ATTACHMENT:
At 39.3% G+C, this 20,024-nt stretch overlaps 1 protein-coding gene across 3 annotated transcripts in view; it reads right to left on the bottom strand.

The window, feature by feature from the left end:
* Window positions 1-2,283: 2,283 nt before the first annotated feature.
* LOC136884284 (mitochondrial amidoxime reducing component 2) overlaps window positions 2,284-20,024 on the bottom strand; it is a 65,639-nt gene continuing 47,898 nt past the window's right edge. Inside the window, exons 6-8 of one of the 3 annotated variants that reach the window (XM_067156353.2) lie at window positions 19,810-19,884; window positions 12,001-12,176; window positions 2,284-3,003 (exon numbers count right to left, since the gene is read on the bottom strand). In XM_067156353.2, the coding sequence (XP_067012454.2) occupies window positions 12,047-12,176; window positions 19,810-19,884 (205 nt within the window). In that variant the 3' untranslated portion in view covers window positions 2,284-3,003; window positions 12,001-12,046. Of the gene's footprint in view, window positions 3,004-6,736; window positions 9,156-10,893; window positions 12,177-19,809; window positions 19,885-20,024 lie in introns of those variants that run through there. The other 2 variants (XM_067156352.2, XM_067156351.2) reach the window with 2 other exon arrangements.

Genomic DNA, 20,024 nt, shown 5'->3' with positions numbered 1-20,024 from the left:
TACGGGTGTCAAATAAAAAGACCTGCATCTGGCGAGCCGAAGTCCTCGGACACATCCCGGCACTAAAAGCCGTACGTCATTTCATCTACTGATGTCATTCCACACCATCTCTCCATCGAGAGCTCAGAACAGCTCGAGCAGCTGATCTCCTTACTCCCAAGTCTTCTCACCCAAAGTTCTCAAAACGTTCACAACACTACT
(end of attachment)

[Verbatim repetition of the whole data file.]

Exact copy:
At 39.3% G+C, this 20,024-nt stretch overlaps 1 protein-coding gene across 3 annotated transcripts in view; it reads right to left on the bottom strand.

The window, feature by feature from the left end:
* Window positions 1-2,283: 2,283 nt before the first annotated feature.
* LOC136884284 (mitochondrial amidoxime reducing component 2) overlaps window positions 2,284-20,024 on the bottom strand; it is a 65,639-nt gene continuing 47,898 nt past the window's right edge. Inside the window, exons 6-8 of one of the 3 annotated variants that reach the window (XM_067156353.2) lie at window positions 19,810-19,884; window positions 12,001-12,176; window positions 2,284-3,003 (exon numbers count right to left, since the gene is read on the bottom strand). In XM_067156353.2, the coding sequence (XP_067012454.2) occupies window positions 12,047-12,176; window positions 19,810-19,884 (205 nt within the window). In that variant the 3' untranslated portion in view covers window positions 2,284-3,003; window positions 12,001-12,046. Of the gene's footprint in view, window positions 3,004-6,736; window positions 9,156-10,893; window positions 12,177-19,809; window positions 19,885-20,024 lie in introns of those variants that run through there. The other 2 variants (XM_067156352.2, XM_067156351.2) reach the window with 2 other exon arrangements.

Genomic DNA, 20,024 nt, shown 5'->3' with positions numbered 1-20,024 from the left:
TACGGGTGTCAAATAAAAAGACCTGCATCTGGCGAGCCGAAGTCCTCGGACACATCCCGGCACTAAAAGCCGTACGTCATTTCATCTACTGATGTCATTCCACACCATCTCTCCATCGAGAGCTCAGAACAGCTCGAGCAGCTGATCTCCTTACTCCCAAGTCTTCTCACCCAAAGTTCTCAAAACGTTCACAACACTACT